Tuesday, 29 October 2013

NZXT Sentry Mix 2: The best value fan controller out there?

It's a conundrum that many of us PC enthusiasts face these days. Building a performance system requires adequate cooling, and that can be quite loud at times where it doesn't need to be. 

However, there are solutions. 

Fan controllers that fit in a 5.25" bay at the front of your PC can give you full control over how loud you want your fans to be. Quieter during low-intensity tasks, faster for heavier applications.

The one that I chose for my system was the NZXT Sentry Mix 2, available for £25.99 at the time of reviewing (http://www.overclockers.co.uk/showproduct.php?prodid=BB-002-NX).

Lets get started with the review!


Appearance

One of the things that is immediately noticeable when viewing the Sentry's exterior is the use of sliders rather than knobs. Personally, I prefer this approach, as the protrusion of sliders is a lot less than that of the knobs, making them harder to accidentally snap off . It also makes it easier for you to have all of your fans at the same speed, as they are far easier to line up than knobs.
You may also note the illumination on the numbers, a feature which I like, considering my system is set to a black and red colour scheme. The colours can be set to red, white, green, orange and blue, and can also be set to turn off completely.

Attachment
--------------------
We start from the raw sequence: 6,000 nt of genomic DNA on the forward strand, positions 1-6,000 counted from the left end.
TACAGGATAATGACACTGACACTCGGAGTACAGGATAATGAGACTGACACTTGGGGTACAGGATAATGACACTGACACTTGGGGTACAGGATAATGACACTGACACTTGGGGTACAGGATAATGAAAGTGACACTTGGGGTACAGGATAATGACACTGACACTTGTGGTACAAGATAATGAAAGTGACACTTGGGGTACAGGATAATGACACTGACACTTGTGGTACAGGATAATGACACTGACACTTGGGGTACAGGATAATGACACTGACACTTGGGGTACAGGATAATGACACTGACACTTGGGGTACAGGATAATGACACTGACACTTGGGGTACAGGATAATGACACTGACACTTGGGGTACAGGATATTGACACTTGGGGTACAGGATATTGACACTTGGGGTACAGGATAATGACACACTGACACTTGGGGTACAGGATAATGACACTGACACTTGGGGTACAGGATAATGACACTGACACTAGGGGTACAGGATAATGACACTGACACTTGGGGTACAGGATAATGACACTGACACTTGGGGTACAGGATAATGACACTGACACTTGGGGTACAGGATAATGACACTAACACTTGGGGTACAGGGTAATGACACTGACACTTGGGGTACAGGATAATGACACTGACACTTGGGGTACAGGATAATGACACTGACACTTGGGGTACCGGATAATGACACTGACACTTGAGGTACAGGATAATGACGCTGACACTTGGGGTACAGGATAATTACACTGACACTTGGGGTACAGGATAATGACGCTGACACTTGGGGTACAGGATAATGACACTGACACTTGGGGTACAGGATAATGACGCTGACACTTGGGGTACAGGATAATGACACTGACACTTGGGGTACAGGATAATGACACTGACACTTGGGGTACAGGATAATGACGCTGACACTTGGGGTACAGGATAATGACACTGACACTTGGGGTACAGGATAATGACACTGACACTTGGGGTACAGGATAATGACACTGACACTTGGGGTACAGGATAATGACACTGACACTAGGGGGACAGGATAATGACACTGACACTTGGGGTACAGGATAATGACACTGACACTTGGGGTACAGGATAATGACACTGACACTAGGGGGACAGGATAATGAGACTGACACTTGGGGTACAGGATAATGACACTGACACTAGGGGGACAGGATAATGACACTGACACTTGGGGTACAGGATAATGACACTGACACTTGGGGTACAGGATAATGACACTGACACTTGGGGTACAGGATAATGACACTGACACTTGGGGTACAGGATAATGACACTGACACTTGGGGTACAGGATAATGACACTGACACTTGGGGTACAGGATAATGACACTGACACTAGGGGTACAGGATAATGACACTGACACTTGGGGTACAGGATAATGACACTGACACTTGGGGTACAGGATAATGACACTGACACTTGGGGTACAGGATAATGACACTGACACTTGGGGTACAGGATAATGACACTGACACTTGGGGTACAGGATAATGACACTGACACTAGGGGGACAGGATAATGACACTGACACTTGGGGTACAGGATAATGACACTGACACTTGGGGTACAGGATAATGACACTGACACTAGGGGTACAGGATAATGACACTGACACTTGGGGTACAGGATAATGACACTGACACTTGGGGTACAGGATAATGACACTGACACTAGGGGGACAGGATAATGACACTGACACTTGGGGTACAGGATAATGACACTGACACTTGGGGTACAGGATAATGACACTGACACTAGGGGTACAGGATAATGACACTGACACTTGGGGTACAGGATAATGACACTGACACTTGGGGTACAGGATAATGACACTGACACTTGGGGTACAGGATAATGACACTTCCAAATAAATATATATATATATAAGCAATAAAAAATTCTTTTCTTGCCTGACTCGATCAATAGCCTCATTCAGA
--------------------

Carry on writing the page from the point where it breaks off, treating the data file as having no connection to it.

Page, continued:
Functionality

The fan controller itself gains power from a pair of Molex 4-Pin connectors, and claims that each fan channel can handle up to 30W. In practice, this means that you could get more than one fan on each channel - I tested with 6 1350rpm LED fans on one channel and all seemed fine - so if you want to control more than 6 fans, don't be put off, all you need to do is invest in some fan splitter cables - these can be picked up for as little as £1 each. Be careful though, as you have to make sure all the fans that you daisy chain don't exceed the channel max. of 30W.
The controller also uses PWM sized fan connectors - so even PWM fans can be connected and controlled easily, although I recommend that you leave PWM control on CPU heatsinks to the motherboard. It can reduce fan power to as little as 40% - so there's no doubting that you can make your current fans a lot quieter. The unit itself is well built inside, with no inclination to think that something might disconnect if pulled too hard.



Conclusion

Overall, I really like the NZXT fan controller. Easy to connect and easy to use, it does the job of controlling your fans very well, and for that I have to give it a GOLD recommendation. Good job NZXT.

Scores:
Appearance: 9/10
Functionality: 9/10

HardwarePilot Score: 18/20 (90%)

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